“I am the lover of the uncontained and immortal beauty. In the wilderness, I find something more dear and connate than in the streets and villages…especially in the distant line of the horizon, man beholds something as beautiful as his own nature.”
It was this sentiment expressed by Ralph Waldo Emerson that spurred Anglo-South African writer Olive Schreiner (1855-1920) to make a contribution to fin de siècle literature - as an émigré and as a woman. It was a field dominated by patriarchy, machismo and misogyny. Initially obliged to write under the Victorian equivalent of a porn-star moniker - Ralph Iron - Schreiner produced imaginative novels that would be much admired. True, her Africa was a land of ghosts, terrible excess, eerie absences and sadomasochistic violence. But it was also a place of great beauty, fecundity and spiritual purity, where an ancient heritage could be mapped on to a feminised landscape. And significantly it became a prelapsarian imaginative escape from the squalor, chaos, dirt and disease of the dystopia of English city life. Schreiner wrote to outwit depression and to retrace a transformed self, divided and disembodied through the displacement of emigration.
This is just one of the literary witnesses Robbie McLaughlan brings before us in a challenging book in which Victorian fin de siècle writing meets both Empire and early Western psychoanalysis. He refutes the postcolonial charge that missionary literature was mere hegemonic imperialism bearing down uniformly and unforgivingly on Africa by drawing on a range of written sources including missionary tracts, novels and political theory. He shows how Victorian mesmerism literature, for example, was filled with the occult, spiritualism, hypnotism, drugs and sexual transgression. But within this lexicon, the much-favoured image of the crazed African witch doctor was not simply a figure used to vent missionary frustration at the persistent attraction of “supernatural” beliefs among the indigenous, or a cheap missionary device to raise revenues at home; it also served to extend domestic anxieties about a tainted metropolitan underworld, a grotesque place fetid with urban contagion. Here, inside a cartographic void no less impenetrable than that of the Dark Continent, personal and moral disintegration lurked down every alleyway. Such transference, transgression fantasy and repression would become mainstays of 20th-century psychoanalysis.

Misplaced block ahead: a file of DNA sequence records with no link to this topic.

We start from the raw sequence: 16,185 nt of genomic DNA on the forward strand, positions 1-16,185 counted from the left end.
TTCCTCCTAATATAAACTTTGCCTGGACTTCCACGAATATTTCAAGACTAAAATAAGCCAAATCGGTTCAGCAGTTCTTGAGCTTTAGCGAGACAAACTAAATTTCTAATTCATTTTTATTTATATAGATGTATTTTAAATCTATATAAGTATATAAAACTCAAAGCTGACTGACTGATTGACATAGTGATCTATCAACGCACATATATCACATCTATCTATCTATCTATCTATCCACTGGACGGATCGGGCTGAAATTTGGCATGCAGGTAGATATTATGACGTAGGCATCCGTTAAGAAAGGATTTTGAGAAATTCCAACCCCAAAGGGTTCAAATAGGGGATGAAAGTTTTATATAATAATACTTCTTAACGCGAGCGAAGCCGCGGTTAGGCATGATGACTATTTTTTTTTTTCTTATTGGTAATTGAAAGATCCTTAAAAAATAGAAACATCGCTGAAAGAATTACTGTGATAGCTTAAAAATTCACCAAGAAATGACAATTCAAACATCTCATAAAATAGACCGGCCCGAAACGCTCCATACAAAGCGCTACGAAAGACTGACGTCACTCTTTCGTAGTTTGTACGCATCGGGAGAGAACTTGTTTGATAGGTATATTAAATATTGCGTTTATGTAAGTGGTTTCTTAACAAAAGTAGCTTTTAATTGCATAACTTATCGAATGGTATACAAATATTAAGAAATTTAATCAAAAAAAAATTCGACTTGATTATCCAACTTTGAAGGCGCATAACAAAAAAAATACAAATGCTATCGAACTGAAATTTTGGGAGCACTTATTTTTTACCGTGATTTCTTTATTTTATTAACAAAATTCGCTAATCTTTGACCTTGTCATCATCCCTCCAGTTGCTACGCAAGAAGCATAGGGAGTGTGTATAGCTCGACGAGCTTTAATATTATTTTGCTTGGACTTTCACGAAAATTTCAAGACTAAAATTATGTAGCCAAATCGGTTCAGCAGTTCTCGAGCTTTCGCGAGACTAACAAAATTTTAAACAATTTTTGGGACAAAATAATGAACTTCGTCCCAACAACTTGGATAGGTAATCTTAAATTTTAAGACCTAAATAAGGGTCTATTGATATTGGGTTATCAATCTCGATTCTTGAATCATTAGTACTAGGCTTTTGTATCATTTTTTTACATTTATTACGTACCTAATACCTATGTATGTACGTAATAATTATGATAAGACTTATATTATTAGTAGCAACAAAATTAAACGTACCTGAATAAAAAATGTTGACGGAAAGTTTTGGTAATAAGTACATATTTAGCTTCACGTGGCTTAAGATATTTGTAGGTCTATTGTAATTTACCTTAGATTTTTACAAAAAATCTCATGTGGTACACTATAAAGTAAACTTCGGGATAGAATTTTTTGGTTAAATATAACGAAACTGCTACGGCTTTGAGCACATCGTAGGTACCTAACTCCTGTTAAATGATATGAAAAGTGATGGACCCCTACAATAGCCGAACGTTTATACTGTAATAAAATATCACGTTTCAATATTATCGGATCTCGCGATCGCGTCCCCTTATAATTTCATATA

Inevitably, this book presents some of the challenges posed by literary criticism for readers outside the discipline. The use of the present tense for the past and a lot of in-house references can be off-putting. Persevere! This is an exciting “must-read” for historians of late-Victorian imperialism. The stress on the contribution of popular missionary literature to metropolitan constructs of central Africa is to be welcomed. McLaughlan’s research provides more evidence of an Africa of “heterogeneous and dizzying multiplicity”, rather than the fixity of racism and otherness beloved of orthodox postcolonial theorists. He nicely depicts the ambiguity in the belle epoque’s view of the continent, with delightful vignettes such as the gasps of awe provoked by two exquisitely carved ivory leopards from the kingdom of Benin, presented to lucky old Queen Victoria, and the enthusiastic press coverage of Captain Hore’s 1893 exhibition in Pall Mall on central Africa, or as he advertised it, “Brightest Africa”. It helps that the chapters (14 in all) are short. And there are some lovely observations, including David Livingstone as the “poster-boy” for central Africa.
Although I look with admiration to such scholars to inject some much-needed variety into my ever-narrowing vocabulary (favourites here include “hauntology” and “cryptozoological”), there are a few too many “semantic accretions” for my sensibilities. Plus I’m not sure I know what a “sexual inversion” is, but then I am Welsh. Overall, however, this is a highly stimulating read that provokes many questions, including the matter of why, with such a sexy topic, the publisher chose a yellow-patterned cover with all the allure of a colour chart from Homebase.